A view from Maisie McCabe

Adland can't be complacent on diversity

At a bank-holiday barbecue last weekend, I was treated to the views of a friend of a friend.

He recounted his experience running a small digital consultancy staffed completely by men on account of women being at constant risk of pregnancy. This view, he claimed, was not sexist – simply an economic necessity for a fledgling business. I shouldn’t need to add that he’s no longer in the role.

Supporting the growth of female talent in the business was the subject of Wacl’s much-lauded Gather conference last week. In its 20th year, the event is held under the Chatham House Rule so executives are able to "speak up" without worrying about how comments might look written down and out of context. Thinkbox chair Tess Alps regales us with 20 things she has learned from Gather alongside a round-up of this year’s event from Kate Magee.

The role of women featured in a wider diversity discussion at Media360 last week. Karen Blackett, chairwoman of MediaCom UK, said businesses that fail to reflect ethnic diversity are missing out on an expanding portion of the population and its corresponding purchasing power. It might be more difficult to get to an answer if you’re working with people with different backgrounds or cultural references but when you arrive there, it’ll be all the better for it. 

Ruth Hunt, chief executive of Stonewall, was particularly punchy. If sectors such as finance, banking and law could get their act together on LGBT representation, then advertising, marketing and media – supposedly more liberal professions – can too. She said the industry is complacent: "There is an assumption that creative is meritocratic and [there is] an absolute instinct to only work with your friends."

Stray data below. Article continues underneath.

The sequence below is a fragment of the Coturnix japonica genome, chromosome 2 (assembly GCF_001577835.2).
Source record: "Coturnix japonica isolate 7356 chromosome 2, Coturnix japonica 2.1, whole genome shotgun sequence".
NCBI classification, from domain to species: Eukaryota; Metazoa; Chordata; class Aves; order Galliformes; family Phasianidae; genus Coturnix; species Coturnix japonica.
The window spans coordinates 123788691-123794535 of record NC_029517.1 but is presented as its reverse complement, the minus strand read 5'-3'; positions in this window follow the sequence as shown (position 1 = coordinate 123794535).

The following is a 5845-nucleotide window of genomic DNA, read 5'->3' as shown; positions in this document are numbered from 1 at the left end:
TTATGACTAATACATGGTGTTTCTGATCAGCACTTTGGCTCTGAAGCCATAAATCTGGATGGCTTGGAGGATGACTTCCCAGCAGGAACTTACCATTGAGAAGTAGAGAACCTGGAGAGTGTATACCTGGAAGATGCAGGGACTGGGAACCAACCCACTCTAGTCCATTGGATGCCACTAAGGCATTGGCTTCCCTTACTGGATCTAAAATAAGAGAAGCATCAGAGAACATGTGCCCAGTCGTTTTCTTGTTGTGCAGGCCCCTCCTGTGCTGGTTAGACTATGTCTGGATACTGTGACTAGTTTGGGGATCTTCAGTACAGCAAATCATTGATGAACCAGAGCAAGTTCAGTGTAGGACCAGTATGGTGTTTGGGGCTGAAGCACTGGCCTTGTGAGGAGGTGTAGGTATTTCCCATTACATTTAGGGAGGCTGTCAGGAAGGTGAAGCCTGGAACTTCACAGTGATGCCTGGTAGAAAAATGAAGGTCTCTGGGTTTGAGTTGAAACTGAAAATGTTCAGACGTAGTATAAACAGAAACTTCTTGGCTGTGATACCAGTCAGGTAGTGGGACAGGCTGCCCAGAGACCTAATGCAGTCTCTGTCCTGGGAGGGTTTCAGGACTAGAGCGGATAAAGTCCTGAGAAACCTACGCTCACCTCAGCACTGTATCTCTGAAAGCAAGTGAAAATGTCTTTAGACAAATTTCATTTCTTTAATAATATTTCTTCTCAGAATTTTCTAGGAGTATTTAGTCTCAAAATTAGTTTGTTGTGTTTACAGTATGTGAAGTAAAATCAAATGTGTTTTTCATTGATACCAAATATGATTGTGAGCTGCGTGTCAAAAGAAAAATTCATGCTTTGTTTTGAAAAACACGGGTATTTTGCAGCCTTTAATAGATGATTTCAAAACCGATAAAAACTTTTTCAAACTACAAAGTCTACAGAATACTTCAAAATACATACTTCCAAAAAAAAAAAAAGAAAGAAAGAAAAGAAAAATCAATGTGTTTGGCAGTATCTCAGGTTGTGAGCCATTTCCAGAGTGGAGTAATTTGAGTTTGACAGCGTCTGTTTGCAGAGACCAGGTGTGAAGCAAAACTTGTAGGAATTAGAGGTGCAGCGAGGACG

Gender, ethnic background and sexuality are only part of it, of course. Simon Redican, chief executive of audience measurement company Pamco, asked the panel whether they believed the proportion of people in advertising who went to private schools should reflect the wider population. Diversity in terms of social background appears to be going backwards among the lower ranks of the industry – although a number of worthy initiatives have sprung up.

If the advertising executives among you recognise yourself in any of that, there’s a shock coming. Stonewall is recommending that its partners such as big banks insist their suppliers – including agencies – adhere to the same diversity standards they do. Blackett endorsed that idea, suggesting marketers should demand the teams working on their business properly reflect the society at large. 

Even if you think you’re clean, it might be an idea to take another look. It’d be a sad day if it takes the scandal-ridden finance world to get adland to institute proper change.